Law and Public Policy

Institute’s Congressional Program Hosts 400th Breakfast

July 19, 2012  • Dan Glickman

On July 19, the Institute’s Congressional Program hosted its 400th breakfast conversation for members of the US Congress. Since the first breakfast in 1986, breakfasts have provided a neutral and off-the-record forum where members of Congress can probe critical issues facing the nation, such as relations with China, Russia, Latin America, and the Islamic world; nuclear proliferation; education reform; and the future of energy consumption. Breakfasts bring together a bipartisan, bicameral group of twenty or thirty legislators with a world renowned policy expert to discuss a topic without members of the media, congressional staff, or lobbyists there to observe and influence the proceedings. The dialogue at our breakfasts between Republican and Democratic legislators has sparked legislative initiatives to address challenges such as reforming the public school system, the availability of potable water in developing countries, and many other issues.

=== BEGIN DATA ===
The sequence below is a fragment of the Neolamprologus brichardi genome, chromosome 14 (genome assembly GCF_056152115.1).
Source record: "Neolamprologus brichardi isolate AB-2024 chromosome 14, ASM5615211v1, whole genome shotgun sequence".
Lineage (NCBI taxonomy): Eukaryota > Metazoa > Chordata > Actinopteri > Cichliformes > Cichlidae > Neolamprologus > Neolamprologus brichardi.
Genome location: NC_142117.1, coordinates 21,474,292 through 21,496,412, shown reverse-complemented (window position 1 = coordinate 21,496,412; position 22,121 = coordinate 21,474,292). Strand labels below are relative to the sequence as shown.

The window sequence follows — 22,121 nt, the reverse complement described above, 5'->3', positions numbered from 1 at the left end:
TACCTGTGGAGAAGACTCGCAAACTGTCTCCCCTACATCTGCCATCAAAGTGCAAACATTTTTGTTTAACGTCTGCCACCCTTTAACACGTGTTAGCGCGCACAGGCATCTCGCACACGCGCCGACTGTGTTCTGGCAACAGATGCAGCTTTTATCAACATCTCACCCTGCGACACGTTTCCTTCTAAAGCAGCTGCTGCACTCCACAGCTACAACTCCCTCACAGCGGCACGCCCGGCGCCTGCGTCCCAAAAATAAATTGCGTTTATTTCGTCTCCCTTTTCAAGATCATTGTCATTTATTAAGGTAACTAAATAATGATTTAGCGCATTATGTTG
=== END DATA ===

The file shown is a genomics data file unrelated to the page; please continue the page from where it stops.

Clark, Glickman, Slaughter, and LugarAs a testament to the effectiveness of the program, over 160 sitting members of the House and Senate have attended at least one of our events. Fourteen of our program alumni have become cabinet secretaries, nine have become governors, three have become speaker of the house, and two have become vice president.

Extreme partisanship, vitriol in public discourse, and distortion and sensationalism in the media have caused many Americans to worry about the functionality of their government. By providing a neutral forum for members of Congress to interact with each other cordially and to inform themselves on the issues and discuss possible solutions, this program’s breakfasts provide a critical service to Congress.

When Walter Paepcke founded the Aspen Institute in 1950, he wanted to create a neutral and balanced venue for discussing and acting on critical issues, and to foster values-based leadership in American society. I am honored to continue the Institute’s core mission in the halls of Congress, and to celebrate the 400th occasion for members of Congress to have an informed conversation on the issues and work together toward solutions.